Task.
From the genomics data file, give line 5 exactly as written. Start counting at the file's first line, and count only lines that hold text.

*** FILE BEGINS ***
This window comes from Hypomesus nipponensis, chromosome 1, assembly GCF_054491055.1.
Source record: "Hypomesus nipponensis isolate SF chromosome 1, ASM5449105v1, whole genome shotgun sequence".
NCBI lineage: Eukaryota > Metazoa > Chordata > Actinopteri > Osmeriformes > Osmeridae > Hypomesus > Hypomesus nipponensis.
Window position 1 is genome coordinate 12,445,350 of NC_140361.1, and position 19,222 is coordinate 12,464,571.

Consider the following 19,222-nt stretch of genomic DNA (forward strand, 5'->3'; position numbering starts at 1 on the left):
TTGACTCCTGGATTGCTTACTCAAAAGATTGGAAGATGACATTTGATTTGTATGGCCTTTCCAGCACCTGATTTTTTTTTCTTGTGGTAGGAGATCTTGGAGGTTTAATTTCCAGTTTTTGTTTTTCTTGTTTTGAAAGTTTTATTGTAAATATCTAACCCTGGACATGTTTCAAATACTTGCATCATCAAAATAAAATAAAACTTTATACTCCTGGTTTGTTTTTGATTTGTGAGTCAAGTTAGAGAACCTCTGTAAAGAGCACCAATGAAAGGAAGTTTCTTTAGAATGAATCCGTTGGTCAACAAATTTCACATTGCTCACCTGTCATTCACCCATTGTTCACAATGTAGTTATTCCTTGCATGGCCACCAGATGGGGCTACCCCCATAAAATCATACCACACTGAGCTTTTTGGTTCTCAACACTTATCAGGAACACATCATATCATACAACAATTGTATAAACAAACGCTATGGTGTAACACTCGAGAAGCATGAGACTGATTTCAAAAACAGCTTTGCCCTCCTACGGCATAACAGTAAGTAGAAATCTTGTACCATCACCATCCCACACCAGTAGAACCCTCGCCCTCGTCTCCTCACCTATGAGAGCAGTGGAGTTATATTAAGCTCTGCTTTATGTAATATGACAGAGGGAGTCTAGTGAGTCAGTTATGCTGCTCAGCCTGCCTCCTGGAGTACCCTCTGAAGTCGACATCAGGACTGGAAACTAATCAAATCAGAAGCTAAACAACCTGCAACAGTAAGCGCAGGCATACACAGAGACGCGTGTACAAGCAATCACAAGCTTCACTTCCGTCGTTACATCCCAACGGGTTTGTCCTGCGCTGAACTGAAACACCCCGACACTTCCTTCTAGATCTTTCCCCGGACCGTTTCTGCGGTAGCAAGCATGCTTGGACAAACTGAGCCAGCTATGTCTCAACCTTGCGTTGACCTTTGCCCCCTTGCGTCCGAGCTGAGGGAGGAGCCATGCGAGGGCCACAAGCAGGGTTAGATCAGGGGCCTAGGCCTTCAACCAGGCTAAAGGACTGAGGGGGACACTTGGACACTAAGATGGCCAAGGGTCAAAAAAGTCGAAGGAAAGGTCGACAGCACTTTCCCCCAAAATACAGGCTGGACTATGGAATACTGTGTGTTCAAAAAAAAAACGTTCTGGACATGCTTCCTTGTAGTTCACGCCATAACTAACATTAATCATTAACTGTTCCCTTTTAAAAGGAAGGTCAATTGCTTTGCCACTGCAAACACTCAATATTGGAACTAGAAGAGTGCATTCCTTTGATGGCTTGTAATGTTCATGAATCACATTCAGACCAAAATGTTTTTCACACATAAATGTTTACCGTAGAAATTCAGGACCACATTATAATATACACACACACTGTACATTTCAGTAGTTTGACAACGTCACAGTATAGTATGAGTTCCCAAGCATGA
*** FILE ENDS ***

Consider the following 19,222-nt stretch of genomic DNA (forward strand, 5'->3'; position numbering starts at 1 on the left):